June 4, 2008

Thailand: The Resilience of the Third Force

In recent weeks as the politics of the People's Power Party have become clearer (ensure no revisiting of the accountability agenda of 2004-2006) and as the impasse politics of the People's Alliance for Democracy have intensified, the "no-to the two-camps" position of 2006 is emerging as a tangible third force in the Thai political equation. The position that democracy means more than submission to crown and khaki or capital, which is what was on offer, remains resilient and relevant to those seeking a way that lies beyond elite liberalism or authoritarian populism.

Below, find reproduced two indications of this emergence. A viable politics that has at its centre genuine democratic deliberation in free conditions is emerging. It looks vibrant when set againt the compromised positions of the pro-coup or pro-Thaksin positions.

FROM Prachatai English Site.
Academic advisor for the poor talks about the PAD
Thai Post
04 June 2008

Prapart Pintobtang, lecturer at Chulalongkorn’s Political Science Faculty and advisor to the Assembly of the Poor, speaks frankly about the latest moves by the People’s Alliance for Democracy (PAD). Years of having supported the causes of the poor have made him no stranger at all to some PAD leading members who are from the so-called ‘people’s sector’. Yet, finally, he touches on issues which in the past couple of years have become acrimonious among NGOs and people’s movements, and on which many ‘people’s sector’ insiders have chosen to have reservations.

Prapart was among 137 academics who recently proposed the drafting of a whole new constitution as an alternative to the polarized politics. As one among people with ‘2 No’s’—No Thaksin and No Coup—he earlier signed a petition against the Samak government’s unfair transfers of civil servants, while he was also among 130 academics who condemned the Manager Group for instigating human rights violations. (See 130 activists and academics condemn Manager media group)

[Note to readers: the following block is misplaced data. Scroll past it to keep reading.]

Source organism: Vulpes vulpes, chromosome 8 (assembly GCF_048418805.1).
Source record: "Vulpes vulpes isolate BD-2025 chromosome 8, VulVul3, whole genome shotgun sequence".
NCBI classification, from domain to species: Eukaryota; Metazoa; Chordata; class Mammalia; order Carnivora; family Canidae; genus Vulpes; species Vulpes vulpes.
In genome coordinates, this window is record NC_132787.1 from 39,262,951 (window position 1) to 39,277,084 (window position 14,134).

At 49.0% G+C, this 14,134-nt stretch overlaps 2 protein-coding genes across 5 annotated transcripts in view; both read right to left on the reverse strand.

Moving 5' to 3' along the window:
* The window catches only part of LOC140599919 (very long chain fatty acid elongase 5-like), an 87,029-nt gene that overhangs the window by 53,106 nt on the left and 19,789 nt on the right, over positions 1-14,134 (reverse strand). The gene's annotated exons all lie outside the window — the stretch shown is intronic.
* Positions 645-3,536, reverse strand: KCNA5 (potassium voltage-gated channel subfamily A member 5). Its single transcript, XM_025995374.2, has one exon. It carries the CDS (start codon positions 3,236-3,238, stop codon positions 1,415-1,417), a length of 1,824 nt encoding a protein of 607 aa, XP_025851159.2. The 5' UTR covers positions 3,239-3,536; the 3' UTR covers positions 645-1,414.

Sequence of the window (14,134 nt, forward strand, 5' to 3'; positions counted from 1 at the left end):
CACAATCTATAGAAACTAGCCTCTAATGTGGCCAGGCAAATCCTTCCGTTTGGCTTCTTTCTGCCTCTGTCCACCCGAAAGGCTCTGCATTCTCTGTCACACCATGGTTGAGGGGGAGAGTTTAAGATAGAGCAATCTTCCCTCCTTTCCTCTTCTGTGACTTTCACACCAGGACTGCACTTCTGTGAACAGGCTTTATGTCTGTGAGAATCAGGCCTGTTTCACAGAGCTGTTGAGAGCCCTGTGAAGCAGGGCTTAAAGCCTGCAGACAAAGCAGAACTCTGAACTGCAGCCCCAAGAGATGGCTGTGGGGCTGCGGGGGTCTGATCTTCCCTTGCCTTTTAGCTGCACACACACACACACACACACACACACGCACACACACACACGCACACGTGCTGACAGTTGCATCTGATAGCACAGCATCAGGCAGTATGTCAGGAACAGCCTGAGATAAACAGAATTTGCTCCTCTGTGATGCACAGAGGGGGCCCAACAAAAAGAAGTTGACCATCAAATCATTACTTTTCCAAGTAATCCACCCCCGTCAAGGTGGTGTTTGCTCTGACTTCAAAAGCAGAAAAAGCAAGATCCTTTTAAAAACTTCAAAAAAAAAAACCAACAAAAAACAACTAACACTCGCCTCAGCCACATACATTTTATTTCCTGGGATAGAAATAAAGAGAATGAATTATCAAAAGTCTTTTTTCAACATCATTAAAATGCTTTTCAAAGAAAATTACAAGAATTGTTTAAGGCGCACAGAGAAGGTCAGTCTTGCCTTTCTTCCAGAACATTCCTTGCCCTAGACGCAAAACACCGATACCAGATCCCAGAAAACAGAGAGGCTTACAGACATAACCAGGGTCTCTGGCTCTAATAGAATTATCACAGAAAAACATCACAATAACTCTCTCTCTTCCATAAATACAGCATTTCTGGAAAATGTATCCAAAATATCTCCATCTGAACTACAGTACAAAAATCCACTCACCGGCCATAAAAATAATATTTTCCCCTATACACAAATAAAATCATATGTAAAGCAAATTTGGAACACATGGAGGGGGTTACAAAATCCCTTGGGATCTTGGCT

Now he talks about the PAD rally in such a way that the PAD will probably see him as yet another enemy, because he does not want to see another coup.

Backward and fanatically nationalistic

He went to see the PAD rally on May 25.

‘I felt what I saw was a war of hatred. The theme was the monarchy, or the trinity of Nation, Religion, and Monarchy, with all the rest being linked to this theme. Under this theme, anybody who doesn’t identify with the PAD is pushed to the other side among those who are destroying this ideology and are trying to build what the PAD calls a republic.’

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From the Bangkok Post
Change, yes. Now, no.
June 4, 2008

By Nidhi Eoseewong

For Thai society, there is no worse moment to amend the constitution than now. Even though a consensus has been more or less reached about whether we should change the charter, some blood was shed on the streets. If we actually get down to rewriting the text, we could be butchering one another


At this juncture, I see no plausible way to end this conflict other than to allow the whole society to take part in drafting the new charter themselves. We will have to resort to having a public hearing on each important aspect of the constitution, for example how the electorate should be divided? One-person-one-vote? Small constituencies or large ones?

I hope that the process of arguing and discussing these important issues regarding the constitution would divert society to a more reasonable conflict than the trading of accusations that we are facing at present. We can have legal hands do the actual rewriting of the charter, but the concept must come from the results of public hearings.

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